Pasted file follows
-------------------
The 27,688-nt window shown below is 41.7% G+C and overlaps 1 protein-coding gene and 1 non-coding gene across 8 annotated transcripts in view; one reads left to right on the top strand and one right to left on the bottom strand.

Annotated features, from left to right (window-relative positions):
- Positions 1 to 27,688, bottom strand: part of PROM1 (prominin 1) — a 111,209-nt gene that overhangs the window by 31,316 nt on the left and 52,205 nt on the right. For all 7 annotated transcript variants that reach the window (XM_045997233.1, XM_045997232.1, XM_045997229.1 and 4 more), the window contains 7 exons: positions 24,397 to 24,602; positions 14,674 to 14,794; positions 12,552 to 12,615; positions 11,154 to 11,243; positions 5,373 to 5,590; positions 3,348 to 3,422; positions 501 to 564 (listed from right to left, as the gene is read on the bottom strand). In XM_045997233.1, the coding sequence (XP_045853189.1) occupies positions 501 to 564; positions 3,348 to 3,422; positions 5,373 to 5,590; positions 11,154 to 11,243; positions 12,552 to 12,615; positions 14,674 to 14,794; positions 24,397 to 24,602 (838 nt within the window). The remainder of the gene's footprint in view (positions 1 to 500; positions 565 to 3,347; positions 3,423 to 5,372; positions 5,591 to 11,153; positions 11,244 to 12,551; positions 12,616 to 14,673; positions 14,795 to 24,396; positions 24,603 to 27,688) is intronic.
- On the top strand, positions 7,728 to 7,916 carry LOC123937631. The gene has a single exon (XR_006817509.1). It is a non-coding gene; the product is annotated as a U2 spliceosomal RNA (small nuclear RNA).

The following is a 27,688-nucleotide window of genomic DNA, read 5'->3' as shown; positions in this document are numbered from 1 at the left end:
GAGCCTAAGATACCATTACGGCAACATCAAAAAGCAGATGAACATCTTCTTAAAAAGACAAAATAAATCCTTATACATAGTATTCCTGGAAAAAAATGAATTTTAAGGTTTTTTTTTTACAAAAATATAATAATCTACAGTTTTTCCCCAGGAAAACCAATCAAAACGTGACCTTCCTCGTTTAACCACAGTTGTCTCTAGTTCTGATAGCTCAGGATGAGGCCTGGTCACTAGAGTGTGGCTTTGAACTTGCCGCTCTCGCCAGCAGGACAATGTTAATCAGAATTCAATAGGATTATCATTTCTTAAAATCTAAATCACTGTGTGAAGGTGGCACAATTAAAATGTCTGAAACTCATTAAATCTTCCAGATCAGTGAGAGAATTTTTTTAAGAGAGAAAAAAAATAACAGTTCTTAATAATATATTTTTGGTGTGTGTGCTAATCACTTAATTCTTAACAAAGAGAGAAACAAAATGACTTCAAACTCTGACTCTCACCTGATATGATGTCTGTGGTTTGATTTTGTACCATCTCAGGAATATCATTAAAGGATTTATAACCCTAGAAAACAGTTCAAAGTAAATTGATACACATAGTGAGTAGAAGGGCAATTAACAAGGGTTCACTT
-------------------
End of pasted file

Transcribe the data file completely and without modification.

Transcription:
The 27,688-nt window shown below is 41.7% G+C and overlaps 1 protein-coding gene and 1 non-coding gene across 8 annotated transcripts in view; one reads left to right on the top strand and one right to left on the bottom strand.

Annotated features, from left to right (window-relative positions):
- Positions 1 to 27,688, bottom strand: part of PROM1 (prominin 1) — a 111,209-nt gene that overhangs the window by 31,316 nt on the left and 52,205 nt on the right. For all 7 annotated transcript variants that reach the window (XM_045997233.1, XM_045997232.1, XM_045997229.1 and 4 more), the window contains 7 exons: positions 24,397 to 24,602; positions 14,674 to 14,794; positions 12,552 to 12,615; positions 11,154 to 11,243; positions 5,373 to 5,590; positions 3,348 to 3,422; positions 501 to 564 (listed from right to left, as the gene is read on the bottom strand). In XM_045997233.1, the coding sequence (XP_045853189.1) occupies positions 501 to 564; positions 3,348 to 3,422; positions 5,373 to 5,590; positions 11,154 to 11,243; positions 12,552 to 12,615; positions 14,674 to 14,794; positions 24,397 to 24,602 (838 nt within the window). The remainder of the gene's footprint in view (positions 1 to 500; positions 565 to 3,347; positions 3,423 to 5,372; positions 5,591 to 11,153; positions 11,244 to 12,551; positions 12,616 to 14,673; positions 14,795 to 24,396; positions 24,603 to 27,688) is intronic.
- On the top strand, positions 7,728 to 7,916 carry LOC123937631. The gene has a single exon (XR_006817509.1). It is a non-coding gene; the product is annotated as a U2 spliceosomal RNA (small nuclear RNA).

The following is a 27,688-nucleotide window of genomic DNA, read 5'->3' as shown; positions in this document are numbered from 1 at the left end:
GAGCCTAAGATACCATTACGGCAACATCAAAAAGCAGATGAACATCTTCTTAAAAAGACAAAATAAATCCTTATACATAGTATTCCTGGAAAAAAATGAATTTTAAGGTTTTTTTTTTACAAAAATATAATAATCTACAGTTTTTCCCCAGGAAAACCAATCAAAACGTGACCTTCCTCGTTTAACCACAGTTGTCTCTAGTTCTGATAGCTCAGGATGAGGCCTGGTCACTAGAGTGTGGCTTTGAACTTGCCGCTCTCGCCAGCAGGACAATGTTAATCAGAATTCAATAGGATTATCATTTCTTAAAATCTAAATCACTGTGTGAAGGTGGCACAATTAAAATGTCTGAAACTCATTAAATCTTCCAGATCAGTGAGAGAATTTTTTTAAGAGAGAAAAAAAATAACAGTTCTTAATAATATATTTTTGGTGTGTGTGCTAATCACTTAATTCTTAACAAAGAGAGAAACAAAATGACTTCAAACTCTGACTCTCACCTGATATGATGTCTGTGGTTTGATTTTGTACCATCTCAGGAATATCATTAAAGGATTTATAACCCTAGAAAACAGTTCAAAGTAAATTGATACACATAGTGAGTAGAAGGGCAATTAACAAGGGTTCACTT